This month we’ve been listing lots of new accessories to the webshop – and I’ve added a link to the blog and the webshop so you can see the new listings on Facebook – a downside of having over a thousand products available online, it’s hard to see what’s new.
Vintage hosiery is a topic close to my heart: like Dita it was lingerie that first summoned me into vintage and I bought my first seamed stockings and garter belt aged fourteen. I thought you might like a short history on the subject.
Hosiery goes way back in fashion history, all the way back to the Ancient World but the earliest examples in my collection are from the late Victorian era when ladies would wear cotton, silk or wool stockings under their copious skirts, secured with garters around their thighs.
Early ’20th century versions are also made of rayon or “artificial silk” as it was called at first. Early stockings were “fully fashioned”, or knitted in the shape of a foot and leg and sewn up the centre back creating a seam.
Silk stockings were the finest, most expensive and the sheerest – cotton and rayon were popular for ladies who needed hard-wearing hosiery, like maids. Suspender straps were first attached to some corsets during the Edwardian age (early 1900s) to hold them up but most still wore garters until the ’30s when suspender belts became an essential part of a lady’s wardrobe.
Ladies would darn their ripped stockings using matching threads, available in small packets. I’ve got a number of stockings from the ’20s and ’30s with hand-stitched mends – they were expensive and so looked after, unlike today when we tend to throw them out.
Silk stockings were replaced with nylon versions during WW2, but most of the nylon stockings you see are post 1947. During the 1950s seamless stockings were made on new knitting machines and so seamed and fully fashioned ones became rare.
“Denier” indicates the fineness of the weave: the lower the number, the finer the stocking. 8 is the lowest, 15 denier is the most common and opaques are between 30 and 80 or more.
By the early 1960s almost all stockings were seamless, and stronger types of nylon are introduced including “micromesh”. Up until this point, most hosiery is manufactured in various shades of skin colour, ie, tans and nudes. Blacks were much less popular, mostly worn by older ladies and widows.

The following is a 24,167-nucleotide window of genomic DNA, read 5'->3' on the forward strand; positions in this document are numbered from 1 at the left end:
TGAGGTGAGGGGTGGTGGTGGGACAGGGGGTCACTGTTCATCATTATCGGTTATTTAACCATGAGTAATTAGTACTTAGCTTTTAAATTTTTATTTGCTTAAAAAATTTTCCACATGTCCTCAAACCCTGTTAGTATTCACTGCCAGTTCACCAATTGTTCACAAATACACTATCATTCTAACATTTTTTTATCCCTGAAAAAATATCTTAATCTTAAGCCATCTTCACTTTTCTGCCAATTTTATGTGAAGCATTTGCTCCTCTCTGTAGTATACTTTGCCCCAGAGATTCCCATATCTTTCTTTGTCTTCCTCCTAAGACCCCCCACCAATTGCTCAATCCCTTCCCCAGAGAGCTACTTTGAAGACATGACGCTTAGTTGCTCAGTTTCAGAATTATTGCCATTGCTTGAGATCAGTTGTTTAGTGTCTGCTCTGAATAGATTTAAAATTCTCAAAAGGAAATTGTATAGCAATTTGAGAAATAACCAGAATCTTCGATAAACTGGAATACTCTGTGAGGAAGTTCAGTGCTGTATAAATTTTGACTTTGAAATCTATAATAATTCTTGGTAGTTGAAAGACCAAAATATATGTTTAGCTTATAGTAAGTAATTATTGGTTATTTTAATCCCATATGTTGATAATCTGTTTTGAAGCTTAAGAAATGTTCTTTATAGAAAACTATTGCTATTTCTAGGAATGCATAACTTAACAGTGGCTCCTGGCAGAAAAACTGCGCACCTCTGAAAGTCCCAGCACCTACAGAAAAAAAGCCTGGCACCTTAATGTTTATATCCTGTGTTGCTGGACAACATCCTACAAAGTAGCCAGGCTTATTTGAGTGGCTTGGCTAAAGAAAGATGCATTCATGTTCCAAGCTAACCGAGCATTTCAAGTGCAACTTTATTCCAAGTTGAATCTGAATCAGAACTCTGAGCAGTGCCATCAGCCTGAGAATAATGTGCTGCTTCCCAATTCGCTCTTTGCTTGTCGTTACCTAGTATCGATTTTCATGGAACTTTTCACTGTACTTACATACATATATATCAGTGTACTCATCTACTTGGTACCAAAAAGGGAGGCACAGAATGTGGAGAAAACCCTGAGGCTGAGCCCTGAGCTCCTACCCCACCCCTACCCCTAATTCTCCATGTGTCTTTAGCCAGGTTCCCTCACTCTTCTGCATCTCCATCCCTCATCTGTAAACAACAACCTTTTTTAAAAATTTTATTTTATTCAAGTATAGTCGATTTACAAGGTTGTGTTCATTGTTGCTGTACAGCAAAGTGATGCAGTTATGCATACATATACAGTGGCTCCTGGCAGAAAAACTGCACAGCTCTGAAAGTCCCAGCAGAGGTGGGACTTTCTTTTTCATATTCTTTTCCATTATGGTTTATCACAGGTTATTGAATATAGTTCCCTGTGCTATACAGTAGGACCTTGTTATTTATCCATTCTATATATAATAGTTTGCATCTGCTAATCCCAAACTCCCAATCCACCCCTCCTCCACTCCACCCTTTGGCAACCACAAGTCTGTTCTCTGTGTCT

With the explosion of colour in the ’60s, hosiery expands into different hues, textures, patterns and prints – and as skirts become higher, ladies felt exposed with their stockings and suspenders and started wearing pantyhose (first invented in ’59).
If you’re unsure if hosiery from the ’60s or ’70s are stockings or pantyhose, keep in mind that during this transitional period packets took care to alert the shopper to the latter, so if neither is identified, they’re probably stockings.
By the late 1970s, stockings had become a nostalgic fashion worn for pleasure rather than practicality as pantyhose have taken over the market, with only old ladies and the odd fourteen year old wearing stockings.
Unlike other types of garment, hosiery fashions change slowly and I’ve found many packets that have been updated as times change, but the product inside remains the same here – here are some examples, now available from the webshop. I love oddities like these.
Click on each image to see the listing – 1930s cotton lisle fully fashioned stockings by Jeanette, repackaged in a 1950s box.
Mid 1960s Kolotex Clings stockings: the cover design has been altered when shoe heel fashions changed (a layer has been added to the carpet to hide the now unfashionable stiletto heel and pointy toe).
Late 1960s Prestige stockings with loose cover added to box, with seasonal Christmas design.
Both of those ’60s packet designs were still being sold well into the ’80s so revisiting them shocks me a little, as you couldn’t get away with selling many other fashion items over such a long period of time. You can see more vintage hosiery here.